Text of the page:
Twin Ports Freshwater Folk: Finding Invaders in the Watery Haystack

How We Can Use Environmental DNA To Detect and Monitor Aquatic Invasive Species

Time, location and registration

  • Wednesday, April 5, 2023, from 11:30 a.m. to 1 p.m. CT.
  • This meeting will be held virtually.
  • Registration required.

Event schedule

  • 11:30 a.m. Meet-and-greet breakout sessions
  • 12:00 p.m. Announcements by attendees
  • 12:05 p.m. Seminar(s)
  • 12:45 p.m. Moderated question and answer
  • 1:00 p.m. Adjourn


Guest speaker Stephen Spear will talk about using environmental DNA (eDNA) to track invasive species.

Environmental DNA, or eDNA, is detecting a species' presence by isolating and identifying its DNA from an environmental source such as soil or water. Within the past 15 years, eDNA has become an important method for surveying a variety of species, especially those that are difficult to locate through more traditional field methods. The use of eDNA has been pivotal for detecting harmful invasive species and tracking their spread to guide control efforts. New advancements are making it possible to deploy eDNA tests within an hour or to use automated collection platforms, unlocking the potential for eDNA to provide a more immediate response for detecting invasive species and their spread.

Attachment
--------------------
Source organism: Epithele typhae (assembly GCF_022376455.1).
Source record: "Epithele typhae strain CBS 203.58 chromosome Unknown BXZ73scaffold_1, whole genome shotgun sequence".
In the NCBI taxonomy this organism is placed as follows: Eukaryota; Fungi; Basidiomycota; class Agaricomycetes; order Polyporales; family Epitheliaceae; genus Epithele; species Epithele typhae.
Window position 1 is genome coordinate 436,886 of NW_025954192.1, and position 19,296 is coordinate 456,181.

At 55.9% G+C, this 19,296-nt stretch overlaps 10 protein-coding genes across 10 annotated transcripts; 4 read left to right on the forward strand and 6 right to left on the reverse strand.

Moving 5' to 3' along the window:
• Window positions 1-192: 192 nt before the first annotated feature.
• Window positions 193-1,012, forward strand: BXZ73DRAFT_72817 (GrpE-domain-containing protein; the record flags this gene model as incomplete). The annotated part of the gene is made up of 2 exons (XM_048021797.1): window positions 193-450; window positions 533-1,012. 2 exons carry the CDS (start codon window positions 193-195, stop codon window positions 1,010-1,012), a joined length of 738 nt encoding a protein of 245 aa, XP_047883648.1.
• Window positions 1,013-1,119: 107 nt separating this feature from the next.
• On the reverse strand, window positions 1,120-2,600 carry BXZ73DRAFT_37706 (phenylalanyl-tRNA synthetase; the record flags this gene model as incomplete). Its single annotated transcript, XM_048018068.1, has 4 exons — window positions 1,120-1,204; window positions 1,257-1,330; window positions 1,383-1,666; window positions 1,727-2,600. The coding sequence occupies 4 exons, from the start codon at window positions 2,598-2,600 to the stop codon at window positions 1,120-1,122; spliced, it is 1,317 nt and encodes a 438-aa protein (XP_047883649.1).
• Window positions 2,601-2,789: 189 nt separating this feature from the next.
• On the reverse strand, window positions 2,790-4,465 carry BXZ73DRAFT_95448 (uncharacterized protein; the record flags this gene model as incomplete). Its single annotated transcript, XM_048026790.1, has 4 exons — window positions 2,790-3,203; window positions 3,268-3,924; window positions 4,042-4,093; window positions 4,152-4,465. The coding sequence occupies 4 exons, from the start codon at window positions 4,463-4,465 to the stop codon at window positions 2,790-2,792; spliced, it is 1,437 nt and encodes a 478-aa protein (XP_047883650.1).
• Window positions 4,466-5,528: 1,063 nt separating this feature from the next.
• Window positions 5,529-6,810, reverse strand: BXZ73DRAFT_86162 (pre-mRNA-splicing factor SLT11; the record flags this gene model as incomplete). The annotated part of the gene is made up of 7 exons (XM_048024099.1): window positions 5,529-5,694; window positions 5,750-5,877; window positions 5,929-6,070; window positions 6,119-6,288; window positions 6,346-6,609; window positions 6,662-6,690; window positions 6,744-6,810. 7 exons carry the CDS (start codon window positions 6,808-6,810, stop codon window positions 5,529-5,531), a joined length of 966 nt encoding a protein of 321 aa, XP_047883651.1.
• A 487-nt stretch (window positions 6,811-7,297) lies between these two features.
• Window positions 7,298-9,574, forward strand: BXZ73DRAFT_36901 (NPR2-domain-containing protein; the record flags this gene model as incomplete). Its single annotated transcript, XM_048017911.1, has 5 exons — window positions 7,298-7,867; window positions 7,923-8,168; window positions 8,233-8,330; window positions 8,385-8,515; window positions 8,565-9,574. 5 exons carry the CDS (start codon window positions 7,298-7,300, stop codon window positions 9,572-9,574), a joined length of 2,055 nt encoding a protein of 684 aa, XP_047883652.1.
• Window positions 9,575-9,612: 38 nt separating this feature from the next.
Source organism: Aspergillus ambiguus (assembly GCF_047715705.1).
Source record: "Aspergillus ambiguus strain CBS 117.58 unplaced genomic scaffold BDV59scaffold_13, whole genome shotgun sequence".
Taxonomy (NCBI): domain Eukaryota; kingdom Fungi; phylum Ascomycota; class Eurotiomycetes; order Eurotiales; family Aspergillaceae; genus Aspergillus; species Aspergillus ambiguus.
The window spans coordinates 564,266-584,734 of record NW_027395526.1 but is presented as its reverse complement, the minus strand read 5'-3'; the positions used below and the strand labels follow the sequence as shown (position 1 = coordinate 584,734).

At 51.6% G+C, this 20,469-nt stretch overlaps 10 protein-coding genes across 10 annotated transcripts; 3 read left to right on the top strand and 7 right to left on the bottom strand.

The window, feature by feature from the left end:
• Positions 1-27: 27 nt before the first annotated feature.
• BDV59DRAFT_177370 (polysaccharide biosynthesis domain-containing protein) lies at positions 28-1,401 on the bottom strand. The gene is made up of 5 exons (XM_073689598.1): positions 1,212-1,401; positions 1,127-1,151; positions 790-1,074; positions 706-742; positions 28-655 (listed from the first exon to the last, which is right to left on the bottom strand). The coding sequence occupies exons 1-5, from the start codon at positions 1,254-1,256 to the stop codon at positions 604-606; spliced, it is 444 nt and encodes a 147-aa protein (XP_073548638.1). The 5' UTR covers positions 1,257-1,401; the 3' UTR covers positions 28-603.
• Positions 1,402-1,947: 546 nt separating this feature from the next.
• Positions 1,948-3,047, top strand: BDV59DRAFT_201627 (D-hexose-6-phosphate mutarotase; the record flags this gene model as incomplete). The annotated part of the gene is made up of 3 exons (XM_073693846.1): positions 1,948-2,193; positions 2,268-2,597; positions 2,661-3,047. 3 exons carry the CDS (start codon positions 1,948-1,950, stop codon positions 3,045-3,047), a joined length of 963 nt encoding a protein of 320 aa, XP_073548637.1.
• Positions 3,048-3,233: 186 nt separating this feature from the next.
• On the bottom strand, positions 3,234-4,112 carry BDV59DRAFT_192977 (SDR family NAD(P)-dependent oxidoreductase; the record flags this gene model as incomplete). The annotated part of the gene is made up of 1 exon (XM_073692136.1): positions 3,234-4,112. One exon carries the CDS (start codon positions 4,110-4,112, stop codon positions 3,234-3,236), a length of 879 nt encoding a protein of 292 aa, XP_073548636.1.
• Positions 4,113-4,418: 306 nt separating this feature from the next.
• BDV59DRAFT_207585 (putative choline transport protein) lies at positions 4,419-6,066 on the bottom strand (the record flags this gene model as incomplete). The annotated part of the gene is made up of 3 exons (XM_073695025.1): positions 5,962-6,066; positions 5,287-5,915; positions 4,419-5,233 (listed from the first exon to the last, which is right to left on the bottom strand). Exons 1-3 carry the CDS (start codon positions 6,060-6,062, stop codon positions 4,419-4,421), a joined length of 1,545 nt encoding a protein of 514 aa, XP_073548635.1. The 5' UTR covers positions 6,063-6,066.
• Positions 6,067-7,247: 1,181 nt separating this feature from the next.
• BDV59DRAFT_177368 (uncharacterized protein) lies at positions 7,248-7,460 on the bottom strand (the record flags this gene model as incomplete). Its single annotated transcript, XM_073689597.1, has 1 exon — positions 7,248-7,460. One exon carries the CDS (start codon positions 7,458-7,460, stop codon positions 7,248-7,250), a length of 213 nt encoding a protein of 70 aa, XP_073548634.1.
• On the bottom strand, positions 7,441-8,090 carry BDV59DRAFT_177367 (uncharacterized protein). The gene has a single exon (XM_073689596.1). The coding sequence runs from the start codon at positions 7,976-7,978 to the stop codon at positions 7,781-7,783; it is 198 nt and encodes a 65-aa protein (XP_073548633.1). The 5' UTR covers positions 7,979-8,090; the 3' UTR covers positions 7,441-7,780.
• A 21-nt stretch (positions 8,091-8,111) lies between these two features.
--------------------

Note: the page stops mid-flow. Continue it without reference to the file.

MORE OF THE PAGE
• Stephen Spear, research biologist, Upper Midwest Environmental Sciences Center, United States Geological Survey.

What is Twin Ports Freshwater Folk?

  • Minnesota Sea Grant's Twin Ports Freshwater Folk (TPFF) webinars are for people in the Twin Ports communities of Duluth, Minnesota and Superior, Wisconsin, and anyone engaged in freshwater research, policy, or management.
  • TPFF meetings are the first Wednesday of every month and include networking and informal discussion followed by a presentation(s) on a freshwater topic.
  • Subscribe to TPFF to receive updates.


  • Alex Frie, research and fellowship coordinator, Minnesota Sea Grant.

Image credit: Daniel Kelner